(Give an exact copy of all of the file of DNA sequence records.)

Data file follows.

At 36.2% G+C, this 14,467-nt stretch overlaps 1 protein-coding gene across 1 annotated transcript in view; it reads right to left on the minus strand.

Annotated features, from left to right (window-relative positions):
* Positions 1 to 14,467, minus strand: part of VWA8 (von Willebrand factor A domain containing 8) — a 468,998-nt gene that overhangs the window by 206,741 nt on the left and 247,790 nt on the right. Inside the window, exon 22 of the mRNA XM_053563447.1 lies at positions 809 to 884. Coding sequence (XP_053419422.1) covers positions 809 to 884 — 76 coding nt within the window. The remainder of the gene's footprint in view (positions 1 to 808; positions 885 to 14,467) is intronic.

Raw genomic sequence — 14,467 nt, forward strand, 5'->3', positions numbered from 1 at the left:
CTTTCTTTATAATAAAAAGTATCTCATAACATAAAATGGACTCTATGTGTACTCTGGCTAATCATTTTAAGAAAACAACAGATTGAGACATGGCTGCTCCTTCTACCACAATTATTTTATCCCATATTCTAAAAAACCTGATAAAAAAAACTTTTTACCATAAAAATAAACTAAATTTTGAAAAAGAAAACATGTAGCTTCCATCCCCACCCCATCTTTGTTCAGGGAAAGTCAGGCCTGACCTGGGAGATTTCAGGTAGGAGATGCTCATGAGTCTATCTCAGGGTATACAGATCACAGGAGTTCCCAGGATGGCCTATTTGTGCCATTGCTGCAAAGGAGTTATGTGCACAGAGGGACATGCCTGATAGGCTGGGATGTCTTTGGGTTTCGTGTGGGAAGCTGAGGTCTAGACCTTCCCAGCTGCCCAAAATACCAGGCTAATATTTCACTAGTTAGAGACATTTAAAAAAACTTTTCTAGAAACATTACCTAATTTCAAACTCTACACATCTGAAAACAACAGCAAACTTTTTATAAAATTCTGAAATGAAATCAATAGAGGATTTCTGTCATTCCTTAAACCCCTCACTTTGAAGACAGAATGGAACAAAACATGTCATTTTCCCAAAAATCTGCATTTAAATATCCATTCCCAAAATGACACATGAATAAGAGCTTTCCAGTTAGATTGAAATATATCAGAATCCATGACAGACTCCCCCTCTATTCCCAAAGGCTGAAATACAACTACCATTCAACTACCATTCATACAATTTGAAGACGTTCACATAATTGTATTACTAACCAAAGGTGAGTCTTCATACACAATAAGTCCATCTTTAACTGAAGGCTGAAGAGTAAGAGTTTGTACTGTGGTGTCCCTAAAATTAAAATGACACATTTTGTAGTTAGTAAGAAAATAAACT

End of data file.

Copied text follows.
At 36.2% G+C, this 14,467-nt stretch overlaps 1 protein-coding gene across 1 annotated transcript in view; it reads right to left on the minus strand.

Annotated features, from left to right (window-relative positions):
* Positions 1 to 14,467, minus strand: part of VWA8 (von Willebrand factor A domain containing 8) — a 468,998-nt gene that overhangs the window by 206,741 nt on the left and 247,790 nt on the right. Inside the window, exon 22 of the mRNA XM_053563447.1 lies at positions 809 to 884. Coding sequence (XP_053419422.1) covers positions 809 to 884 — 76 coding nt within the window. The remainder of the gene's footprint in view (positions 1 to 808; positions 885 to 14,467) is intronic.

Raw genomic sequence — 14,467 nt, forward strand, 5'->3', positions numbered from 1 at the left:
CTTTCTTTATAATAAAAAGTATCTCATAACATAAAATGGACTCTATGTGTACTCTGGCTAATCATTTTAAGAAAACAACAGATTGAGACATGGCTGCTCCTTCTACCACAATTATTTTATCCCATATTCTAAAAAACCTGATAAAAAAAACTTTTTACCATAAAAATAAACTAAATTTTGAAAAAGAAAACATGTAGCTTCCATCCCCACCCCATCTTTGTTCAGGGAAAGTCAGGCCTGACCTGGGAGATTTCAGGTAGGAGATGCTCATGAGTCTATCTCAGGGTATACAGATCACAGGAGTTCCCAGGATGGCCTATTTGTGCCATTGCTGCAAAGGAGTTATGTGCACAGAGGGACATGCCTGATAGGCTGGGATGTCTTTGGGTTTCGTGTGGGAAGCTGAGGTCTAGACCTTCCCAGCTGCCCAAAATACCAGGCTAATATTTCACTAGTTAGAGACATTTAAAAAAACTTTTCTAGAAACATTACCTAATTTCAAACTCTACACATCTGAAAACAACAGCAAACTTTTTATAAAATTCTGAAATGAAATCAATAGAGGATTTCTGTCATTCCTTAAACCCCTCACTTTGAAGACAGAATGGAACAAAACATGTCATTTTCCCAAAAATCTGCATTTAAATATCCATTCCCAAAATGACACATGAATAAGAGCTTTCCAGTTAGATTGAAATATATCAGAATCCATGACAGACTCCCCCTCTATTCCCAAAGGCTGAAATACAACTACCATTCAACTACCATTCATACAATTTGAAGACGTTCACATAATTGTATTACTAACCAAAGGTGAGTCTTCATACACAATAAGTCCATCTTTAACTGAAGGCTGAAGAGTAAGAGTTTGTACTGTGGTGTCCCTAAAATTAAAATGACACATTTTGTAGTTAGTAAGAAAATAAACT